That’s where the smart ones offer retrofits and pre-owned options. After all, if they can’t stand behind equipment they made themselves, even if it’s got a few miles on it, who can? Those who put their customer first seek proven ways of making their equipment accessible to buyers at every level. Refurbished units or retrofitting new equipment into existing vehicles is a great way to do that.

These are a few of the ways potential vendors can build in an attitude of flexibility in working with you, along with their ability to deliver.

Next time: Final manufacturer considerations.

Manufacturer Considerations, Part 1: Choose Your Partners Well.

When you take on the purchasing role in your company, with each buying choice you must decide whether the purchase warrants a short-term or long-term stance: are you just choosing a vendor, or a partner in your success?

With consumable items such as office or cleaning supplies, you can basically view them as commodities, which allows you to buy more on price and availability; in other words, a short-term stance that lets you be flexible according to immediate needs. With big-ticket items such as durable equipment, however, only a long-term buying stance will serve you well.

Such huge capital expenditures will either help or haunt you for years over the course of their service lives, depending on the due diligence you did to determine whether these purchases would wind up as expenses or investments on your bottom line. That’s why you need to think about more than just the equipment itself. You need to consider the vendor you’re getting it from.

There are quite a few questions you need to ask yourself about this company you could be associating with for quite some time. After all, you’re hoping the equipment has a long and healthy life, and you’ll likely be working with its manufacturer and/or distributor for the length of that life.

Vendor or Partner? Important Questions

Will the manufacturer be more than just a vendor? Will they take a consultative approach to sales and service, functioning as a full partner in your success? In other words: Whose needs come first—yours, or those of the vendor? In researching the company, there are several other questions you can ask to help you answer these.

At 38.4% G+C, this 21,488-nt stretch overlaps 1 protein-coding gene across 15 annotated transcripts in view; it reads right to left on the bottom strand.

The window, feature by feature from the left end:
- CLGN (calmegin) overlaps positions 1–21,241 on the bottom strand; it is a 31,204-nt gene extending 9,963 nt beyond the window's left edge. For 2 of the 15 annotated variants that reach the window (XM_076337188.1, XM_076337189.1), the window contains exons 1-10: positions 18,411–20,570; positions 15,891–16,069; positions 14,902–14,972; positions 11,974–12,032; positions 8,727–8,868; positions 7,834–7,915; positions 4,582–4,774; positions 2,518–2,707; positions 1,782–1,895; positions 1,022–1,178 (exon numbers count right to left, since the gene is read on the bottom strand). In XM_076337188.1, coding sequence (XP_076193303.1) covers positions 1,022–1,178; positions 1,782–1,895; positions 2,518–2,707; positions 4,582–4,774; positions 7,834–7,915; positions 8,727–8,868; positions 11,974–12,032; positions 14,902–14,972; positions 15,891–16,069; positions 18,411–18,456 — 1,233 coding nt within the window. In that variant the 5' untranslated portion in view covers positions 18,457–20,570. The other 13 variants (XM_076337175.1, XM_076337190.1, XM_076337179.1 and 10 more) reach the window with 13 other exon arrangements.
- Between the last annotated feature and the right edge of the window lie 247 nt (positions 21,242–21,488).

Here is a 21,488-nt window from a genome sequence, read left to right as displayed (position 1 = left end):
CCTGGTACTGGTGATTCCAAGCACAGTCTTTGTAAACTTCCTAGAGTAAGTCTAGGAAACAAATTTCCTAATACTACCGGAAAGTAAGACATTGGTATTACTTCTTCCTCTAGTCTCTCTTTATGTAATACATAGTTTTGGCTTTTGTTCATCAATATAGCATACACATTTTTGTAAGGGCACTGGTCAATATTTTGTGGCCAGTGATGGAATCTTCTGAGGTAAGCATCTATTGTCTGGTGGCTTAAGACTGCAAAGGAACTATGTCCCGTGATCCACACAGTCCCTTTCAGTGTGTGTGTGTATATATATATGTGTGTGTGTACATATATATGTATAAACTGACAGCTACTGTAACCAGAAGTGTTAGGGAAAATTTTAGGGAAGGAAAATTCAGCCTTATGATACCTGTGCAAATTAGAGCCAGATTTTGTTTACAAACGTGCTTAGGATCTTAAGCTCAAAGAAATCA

Who owns the company? Is it privately held by a small group or family that values the company for what it really is and does; or is it simply another “property” in some big holding company’s portfolio, vulnerable to being sold off or broken up at the whims of a profit manager? The answer to this question largely determines how your company will ultimately be treated by the equipment seller. Respect for staff and company values starts at the top, and extends to the customer…or it doesn’t.

Who in the company will you be dealing with, and are they the real decision-makers? Do they have the authority and power to truly satisfy your requests? Again, this knowledge is crucial, because small business or family-run structure is far more flexible and less formal, allowing for the idiosyncrasies of new or long-established relationships, rather than being forced into some rigid corporate structure. You, the client, will always feel the upshot of that policy.

How long has the potential vendor been in the marketplace? Are they newcomers to our industry, or do they have a track record of quality, performance and innovation? What’s their corporate culture concerning service and after-sales support? When you’re considering equipment that gets beaten up as badly as most pipeline inspection systems do, that last question will have a considerable bearing on your overall happiness with your purchase in the long run.

Time Well Spent

This is where due diligence can get a little time-consuming, but it’s time well-invested to protect one of the largest spends you’ll ever make in your work. Good references are important, but don’t just stop at the “happy customer” testimonials the company offers. Seek out and ask colleagues who are or have been their customers, for real-world opinions.

Go to industry shows and ask around. Participate in online forums offered by our industry’s trade publications, where you’ll find plenty of your colleagues willing to speak out. And don’t forget social media: Lots of contractors and municipal representatives spend time on Facebook and LinkedIn. Join them, and ask about their experience with, and for honest feedback about, the vendor you’re considering.

This is just the beginning of the homework you should be doing on companies you’re considering entering into a significant relationship with. Next month, we’ll explore Manufacturer Considerations, Part 2, in this ongoing Due Diligence series.

Due Diligence Series #1 - Equipment Considerations

Pipeline Inspection Equipment Considerations: What You Don’t Know CAN Hurt You!

Welcome to the first post in our Due Diligence series, intended to help you make sure your capital expenditures end up being investments, not expenses.